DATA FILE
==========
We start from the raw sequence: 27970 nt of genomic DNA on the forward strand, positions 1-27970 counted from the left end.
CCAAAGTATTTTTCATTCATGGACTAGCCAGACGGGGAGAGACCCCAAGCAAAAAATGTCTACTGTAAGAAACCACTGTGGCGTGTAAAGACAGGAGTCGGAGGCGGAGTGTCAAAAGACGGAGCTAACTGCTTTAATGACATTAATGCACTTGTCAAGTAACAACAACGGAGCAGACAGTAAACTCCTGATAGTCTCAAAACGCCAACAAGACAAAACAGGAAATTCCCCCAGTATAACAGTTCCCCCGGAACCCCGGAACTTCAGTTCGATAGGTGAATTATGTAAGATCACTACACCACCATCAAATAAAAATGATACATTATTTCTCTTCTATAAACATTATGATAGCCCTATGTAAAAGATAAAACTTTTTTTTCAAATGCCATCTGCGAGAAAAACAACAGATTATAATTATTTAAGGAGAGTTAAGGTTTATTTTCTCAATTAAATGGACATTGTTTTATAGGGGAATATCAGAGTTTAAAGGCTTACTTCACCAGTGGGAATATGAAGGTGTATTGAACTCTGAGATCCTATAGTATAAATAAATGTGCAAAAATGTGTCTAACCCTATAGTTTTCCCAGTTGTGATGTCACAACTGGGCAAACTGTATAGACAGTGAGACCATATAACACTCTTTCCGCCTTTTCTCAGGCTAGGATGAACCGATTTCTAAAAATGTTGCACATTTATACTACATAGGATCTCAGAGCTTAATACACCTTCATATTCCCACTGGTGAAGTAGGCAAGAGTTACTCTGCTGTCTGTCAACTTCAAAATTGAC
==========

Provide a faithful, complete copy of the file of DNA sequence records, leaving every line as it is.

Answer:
We start from the raw sequence: 27970 nt of genomic DNA on the forward strand, positions 1-27970 counted from the left end.
CCAAAGTATTTTTCATTCATGGACTAGCCAGACGGGGAGAGACCCCAAGCAAAAAATGTCTACTGTAAGAAACCACTGTGGCGTGTAAAGACAGGAGTCGGAGGCGGAGTGTCAAAAGACGGAGCTAACTGCTTTAATGACATTAATGCACTTGTCAAGTAACAACAACGGAGCAGACAGTAAACTCCTGATAGTCTCAAAACGCCAACAAGACAAAACAGGAAATTCCCCCAGTATAACAGTTCCCCCGGAACCCCGGAACTTCAGTTCGATAGGTGAATTATGTAAGATCACTACACCACCATCAAATAAAAATGATACATTATTTCTCTTCTATAAACATTATGATAGCCCTATGTAAAAGATAAAACTTTTTTTTCAAATGCCATCTGCGAGAAAAACAACAGATTATAATTATTTAAGGAGAGTTAAGGTTTATTTTCTCAATTAAATGGACATTGTTTTATAGGGGAATATCAGAGTTTAAAGGCTTACTTCACCAGTGGGAATATGAAGGTGTATTGAACTCTGAGATCCTATAGTATAAATAAATGTGCAAAAATGTGTCTAACCCTATAGTTTTCCCAGTTGTGATGTCACAACTGGGCAAACTGTATAGACAGTGAGACCATATAACACTCTTTCCGCCTTTTCTCAGGCTAGGATGAACCGATTTCTAAAAATGTTGCACATTTATACTACATAGGATCTCAGAGCTTAATACACCTTCATATTCCCACTGGTGAAGTAGGCAAGAGTTACTCTGCTGTCTGTCAACTTCAAAATTGAC